63618_182980491719336_5407577_nTim is a project management consultant out of Lubbock, Texas. He’s been married to his wife, Tara (who went to high school with Zach), since 2009. They have a son, Jameson, age 3. Tim is an alum of Lubbock Christian University and Arizona State University.
Categories
Blogging

Where is God at Work?

We are well on our way to Easter but there is a load of road left until April 16th.  I hope that you have had a chance to join us in our  40 Days of Beardedness Lenten Devotion.  Regardless, of what resources, spiritual practices, or whatever it is you gave up or took on I want to ask you a question, “Where have you seen God at work in your life the last few weeks?” All of our journeys are different.  We encounter God in different ways. God encounters us in different ways.

I hope this is a familiar question for you, but I hope you answer is not familiar.  My hopes and prayers for all of us are that we not only encounter God in news ways but we see where God is already and work in the world around us and we accept the invitation to join God.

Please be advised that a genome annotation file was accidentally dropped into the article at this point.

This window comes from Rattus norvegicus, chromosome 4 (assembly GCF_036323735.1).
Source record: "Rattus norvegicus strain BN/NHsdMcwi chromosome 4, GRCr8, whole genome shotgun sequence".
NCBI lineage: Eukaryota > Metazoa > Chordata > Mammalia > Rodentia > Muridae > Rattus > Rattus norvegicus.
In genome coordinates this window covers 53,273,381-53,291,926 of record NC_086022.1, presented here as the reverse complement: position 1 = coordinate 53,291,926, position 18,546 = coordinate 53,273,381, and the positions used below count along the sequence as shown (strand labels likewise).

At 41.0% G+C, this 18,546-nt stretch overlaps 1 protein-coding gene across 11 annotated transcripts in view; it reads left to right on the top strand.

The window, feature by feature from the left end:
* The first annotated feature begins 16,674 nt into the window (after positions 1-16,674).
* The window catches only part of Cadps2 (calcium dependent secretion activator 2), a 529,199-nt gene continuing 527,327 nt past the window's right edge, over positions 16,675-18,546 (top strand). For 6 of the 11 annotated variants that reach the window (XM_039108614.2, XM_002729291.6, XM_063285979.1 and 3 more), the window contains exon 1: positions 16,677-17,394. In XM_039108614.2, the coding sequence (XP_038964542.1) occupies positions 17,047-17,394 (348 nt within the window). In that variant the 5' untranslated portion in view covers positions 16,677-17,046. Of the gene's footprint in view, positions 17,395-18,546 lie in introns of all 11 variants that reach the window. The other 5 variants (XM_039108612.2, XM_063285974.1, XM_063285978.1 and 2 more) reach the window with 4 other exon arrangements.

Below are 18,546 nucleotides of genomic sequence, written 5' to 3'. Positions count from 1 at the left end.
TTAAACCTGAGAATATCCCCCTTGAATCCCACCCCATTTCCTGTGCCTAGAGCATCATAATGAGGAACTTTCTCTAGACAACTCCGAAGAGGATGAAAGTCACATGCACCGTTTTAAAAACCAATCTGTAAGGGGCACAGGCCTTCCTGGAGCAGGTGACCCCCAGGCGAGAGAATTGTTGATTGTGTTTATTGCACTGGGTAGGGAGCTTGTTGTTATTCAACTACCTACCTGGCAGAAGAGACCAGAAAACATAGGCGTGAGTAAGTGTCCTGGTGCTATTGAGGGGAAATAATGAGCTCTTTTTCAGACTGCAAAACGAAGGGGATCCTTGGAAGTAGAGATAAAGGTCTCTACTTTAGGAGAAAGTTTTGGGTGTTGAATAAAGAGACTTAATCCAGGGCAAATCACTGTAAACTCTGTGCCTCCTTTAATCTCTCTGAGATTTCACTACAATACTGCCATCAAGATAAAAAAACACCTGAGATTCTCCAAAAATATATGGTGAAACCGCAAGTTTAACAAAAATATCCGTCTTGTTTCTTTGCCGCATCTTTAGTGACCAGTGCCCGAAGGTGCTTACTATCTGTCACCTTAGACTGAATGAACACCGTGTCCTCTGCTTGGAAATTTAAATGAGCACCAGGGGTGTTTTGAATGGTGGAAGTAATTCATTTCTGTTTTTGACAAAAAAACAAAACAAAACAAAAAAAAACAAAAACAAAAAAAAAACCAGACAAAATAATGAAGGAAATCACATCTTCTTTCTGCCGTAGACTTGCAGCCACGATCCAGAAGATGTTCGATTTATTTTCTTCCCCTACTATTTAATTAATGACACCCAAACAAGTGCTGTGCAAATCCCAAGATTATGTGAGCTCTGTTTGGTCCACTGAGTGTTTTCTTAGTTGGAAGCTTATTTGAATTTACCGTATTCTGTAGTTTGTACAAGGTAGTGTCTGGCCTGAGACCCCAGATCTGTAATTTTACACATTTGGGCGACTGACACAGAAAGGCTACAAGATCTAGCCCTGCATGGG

God is at work in our lives and in the world around us.  Do you see it?  What do you need to let go of mentally, spiritually, and even physically to see it and to accept the invitation?

As you search for the answer to these questions, let this prayer from the Dr. Martin Luther king Jr rest upon your heart.

God, grant that we wage the struggle with dignity and discipline. May all who suffer oppression in this world reject the self-defeating method of retaliatory violence and choose the method that seeks to redeem. 

Where do you see God at work in your life and in the world around you?

Amen


15259719_10153880565206441_5213022733762386602_o Rev Zach Bechtold is one of the Co-Founders of BeardedTheologians and a Pastor in New Mexico.  In his free time, he is a crime fighting superhero, although he cannot tell which superhero as it would put many people in great danger.  When Zach is not preaching, teaching, and saving the word he enjoys adventures with his family and watching baseball.

 

Categories
Blogging

A Prayer for Today

As I was reading through several books of prayer and liturgies trying to find a prayer for a community event, I came across a prayer by Walter Brueggemann titled “Our Charter of Entitlement”.  Rather than simply post the words here or on Facebook, I decided to record it and share it with you.  I found the words timely, I found the confession pure, and I also found forgiveness at it hearts.  I pray God’s grace lay upon your hearts and souls as these words resonate through your mind and world.

 

Love, Pray, Give, and Rejoice!

Zach